Round Lake: Lots to offer, much to consolidate
The growth, politics and economic struggles of the Round Lake communities are the subject of a new video in the Illinois Policy Institute’s "Forgotten Illinois" series, which provides a voice to small-town Illinoisans.
Round Lake is in Lake County, 40 miles north of Chicago, and encompasses four small villages: Round Lake proper, Round Lake Beach, Round Lake Heights and Round Lake Park. It boasts lakes, beaches, parks, diversity and a close-knit feel. The villages have populations of between 2,000 and 30,000 people.
Despite population and socioeconomic growth over the last few decades, political boundaries divide the Round Lake communities and property taxes are the highest in the state. Because the villages are divided by governmental borders, they each have a police department and village board. Only the fire department and park district are coordinated.
“There have been ballot initiatives to try to get that changed,” Ken Slove, owner of Lovin Oven Cakery in Round Lake Beach, says in the video. “What are we talking about here? We are talking about money.”
For example, consolidating duplicate jobs in Round Lake and Round Lake Beach could save taxpayers up to $3 million each year, according to the institute.
A bill stalled this spring in the General Assembly that would have expanded local governments’ ability to consolidate.
Meanwhile, Round Lake homeowners struggle with high property taxes.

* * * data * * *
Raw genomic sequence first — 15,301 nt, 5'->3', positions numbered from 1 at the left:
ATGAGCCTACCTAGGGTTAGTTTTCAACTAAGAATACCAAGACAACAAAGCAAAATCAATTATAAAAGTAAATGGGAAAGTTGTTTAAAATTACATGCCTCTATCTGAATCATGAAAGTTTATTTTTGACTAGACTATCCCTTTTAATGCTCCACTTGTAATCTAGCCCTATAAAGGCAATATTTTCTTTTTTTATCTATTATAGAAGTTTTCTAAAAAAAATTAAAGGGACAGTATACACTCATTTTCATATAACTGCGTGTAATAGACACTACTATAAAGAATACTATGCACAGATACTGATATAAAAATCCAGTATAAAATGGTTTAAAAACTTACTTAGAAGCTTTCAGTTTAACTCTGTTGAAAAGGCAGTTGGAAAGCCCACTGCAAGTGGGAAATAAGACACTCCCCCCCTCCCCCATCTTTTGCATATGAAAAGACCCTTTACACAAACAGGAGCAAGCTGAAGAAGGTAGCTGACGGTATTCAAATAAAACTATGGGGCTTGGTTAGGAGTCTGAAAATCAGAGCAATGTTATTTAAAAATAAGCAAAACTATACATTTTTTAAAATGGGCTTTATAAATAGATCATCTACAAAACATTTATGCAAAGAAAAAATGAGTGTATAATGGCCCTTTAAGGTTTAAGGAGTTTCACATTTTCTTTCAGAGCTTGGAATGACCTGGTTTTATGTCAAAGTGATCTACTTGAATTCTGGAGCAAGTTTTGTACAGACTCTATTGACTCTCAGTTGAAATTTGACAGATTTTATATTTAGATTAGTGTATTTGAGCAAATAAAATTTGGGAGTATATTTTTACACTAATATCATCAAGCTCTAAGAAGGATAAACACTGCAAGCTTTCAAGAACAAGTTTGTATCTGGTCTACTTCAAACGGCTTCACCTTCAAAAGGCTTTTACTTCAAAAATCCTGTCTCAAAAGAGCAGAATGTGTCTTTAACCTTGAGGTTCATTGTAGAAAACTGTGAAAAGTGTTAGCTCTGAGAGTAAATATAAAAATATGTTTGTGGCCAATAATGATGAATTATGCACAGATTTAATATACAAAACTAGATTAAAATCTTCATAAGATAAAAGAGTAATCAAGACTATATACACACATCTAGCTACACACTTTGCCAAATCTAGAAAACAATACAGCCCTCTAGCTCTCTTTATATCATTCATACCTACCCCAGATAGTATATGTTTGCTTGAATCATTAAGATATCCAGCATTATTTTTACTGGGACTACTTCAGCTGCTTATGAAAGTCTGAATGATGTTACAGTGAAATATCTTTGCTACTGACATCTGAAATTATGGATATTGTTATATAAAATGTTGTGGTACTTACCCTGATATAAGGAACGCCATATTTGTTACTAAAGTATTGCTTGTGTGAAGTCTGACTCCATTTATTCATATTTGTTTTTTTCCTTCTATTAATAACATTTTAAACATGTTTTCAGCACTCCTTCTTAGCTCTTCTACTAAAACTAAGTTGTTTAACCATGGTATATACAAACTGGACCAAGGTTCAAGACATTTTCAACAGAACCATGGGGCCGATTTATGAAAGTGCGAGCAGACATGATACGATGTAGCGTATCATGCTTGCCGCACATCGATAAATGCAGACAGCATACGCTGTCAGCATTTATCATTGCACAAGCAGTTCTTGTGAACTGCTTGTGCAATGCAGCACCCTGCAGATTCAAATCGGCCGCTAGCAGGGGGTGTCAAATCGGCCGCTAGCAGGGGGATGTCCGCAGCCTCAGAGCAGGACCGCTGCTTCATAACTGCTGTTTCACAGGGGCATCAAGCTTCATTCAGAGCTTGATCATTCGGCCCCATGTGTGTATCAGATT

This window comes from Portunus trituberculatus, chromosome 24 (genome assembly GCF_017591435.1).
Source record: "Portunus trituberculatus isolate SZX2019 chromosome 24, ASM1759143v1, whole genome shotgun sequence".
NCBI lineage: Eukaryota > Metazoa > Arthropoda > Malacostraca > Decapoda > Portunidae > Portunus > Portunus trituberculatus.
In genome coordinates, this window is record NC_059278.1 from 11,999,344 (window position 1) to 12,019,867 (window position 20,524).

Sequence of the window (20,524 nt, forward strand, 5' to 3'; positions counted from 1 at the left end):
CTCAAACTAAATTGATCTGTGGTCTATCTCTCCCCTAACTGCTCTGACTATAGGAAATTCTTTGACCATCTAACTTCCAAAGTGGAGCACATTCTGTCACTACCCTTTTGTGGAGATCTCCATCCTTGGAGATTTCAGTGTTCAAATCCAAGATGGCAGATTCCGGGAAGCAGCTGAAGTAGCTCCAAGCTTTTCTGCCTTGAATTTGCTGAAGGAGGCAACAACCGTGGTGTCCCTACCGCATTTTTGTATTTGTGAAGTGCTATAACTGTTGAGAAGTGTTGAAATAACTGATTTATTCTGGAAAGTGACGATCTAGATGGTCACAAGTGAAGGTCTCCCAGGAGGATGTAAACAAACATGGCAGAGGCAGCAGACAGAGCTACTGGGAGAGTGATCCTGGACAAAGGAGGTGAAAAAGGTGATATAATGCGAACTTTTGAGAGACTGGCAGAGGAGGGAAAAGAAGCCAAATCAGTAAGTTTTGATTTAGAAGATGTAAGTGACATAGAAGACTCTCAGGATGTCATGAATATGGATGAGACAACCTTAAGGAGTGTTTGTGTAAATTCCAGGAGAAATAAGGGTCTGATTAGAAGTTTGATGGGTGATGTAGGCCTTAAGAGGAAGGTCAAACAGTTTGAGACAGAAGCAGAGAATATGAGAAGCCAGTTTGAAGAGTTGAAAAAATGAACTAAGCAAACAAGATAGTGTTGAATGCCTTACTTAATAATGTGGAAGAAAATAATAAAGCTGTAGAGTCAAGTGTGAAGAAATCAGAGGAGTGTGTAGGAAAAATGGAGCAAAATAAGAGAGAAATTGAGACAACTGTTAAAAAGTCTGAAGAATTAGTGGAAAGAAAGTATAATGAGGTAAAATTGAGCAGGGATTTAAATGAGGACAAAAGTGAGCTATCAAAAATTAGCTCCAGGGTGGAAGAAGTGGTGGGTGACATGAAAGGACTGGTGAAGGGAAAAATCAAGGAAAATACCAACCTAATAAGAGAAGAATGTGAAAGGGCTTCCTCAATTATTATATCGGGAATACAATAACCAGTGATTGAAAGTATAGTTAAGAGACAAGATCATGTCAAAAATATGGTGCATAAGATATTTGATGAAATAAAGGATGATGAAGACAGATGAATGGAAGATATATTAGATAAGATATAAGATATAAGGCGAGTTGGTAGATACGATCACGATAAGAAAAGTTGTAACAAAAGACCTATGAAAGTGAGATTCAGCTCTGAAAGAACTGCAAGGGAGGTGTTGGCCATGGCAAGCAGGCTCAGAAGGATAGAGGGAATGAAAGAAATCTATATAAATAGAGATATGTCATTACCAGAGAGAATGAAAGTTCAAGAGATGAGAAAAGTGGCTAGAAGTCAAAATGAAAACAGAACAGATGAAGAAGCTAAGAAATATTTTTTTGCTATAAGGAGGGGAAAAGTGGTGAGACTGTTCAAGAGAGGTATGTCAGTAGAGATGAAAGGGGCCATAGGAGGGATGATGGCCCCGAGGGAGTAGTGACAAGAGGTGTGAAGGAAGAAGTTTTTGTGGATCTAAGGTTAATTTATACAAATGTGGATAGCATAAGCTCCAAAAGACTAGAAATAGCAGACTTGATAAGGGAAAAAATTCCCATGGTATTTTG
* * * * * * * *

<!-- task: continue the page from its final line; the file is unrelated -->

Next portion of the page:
According to the institute, Tax Foundation data show the median Lake County property tax bill is almost $7,000 – the highest in Illinois and one of the highest in the country.
Vicki McCarthy, who operates a small business out of her home, moved into the area in 2000 and says that despite paying high property taxes, she likes the Round Lake area and would like to see local and state government ensure it’s a robust community in the future.
“There are a lot of parks, a lot of lakes; there’s a lot of open-air feel,” McCarthy says in the video. “It’s just a great place to live, to be. I would like to see industry coming in instead of leaving. There are so many people you talk to, they are selling their homes. I’d like this to be a state where people want to come in so we can actually build a real future for our children, for their children.”
The Rev. Lisle Kauffman, a Round Lake resident for nearly 50 years who has served as police and fire chaplain, says he has seen Round Lake improve since he arrived in 1969.
“The citizens have worked very hard to make this what it is,” Kauffman says in the video, noting that the biggest difference is the amount of diversity, specifically Hispanic-owned businesses. “There has been a significant investment in making this community work. I’m sure you can find people who think it is not working. I’m not one of them.”
As of the 2010 census, according to the Illinois Policy website, Hispanics account for more than 25 percent of Round Lake's population, 48 percent of Round Lake Beach's and 38 percent of Round Lake Park's.
Yolanda Lomeli, owner of multiple Round Lake businesses, including Lomeli’s International Supermarket, moved to town 18 years ago looking to open a business with her brother.
“We took a tour, and ever since then I felt my heart was here,” Lomeli says. “I did say if I was ever to open up a business, I would do it in Round Lake.”
Lomeli says the diverse culture in the Round Lake area appeals to her, and the citizens make her feel welcome.
“Everybody greets each other out here," she says.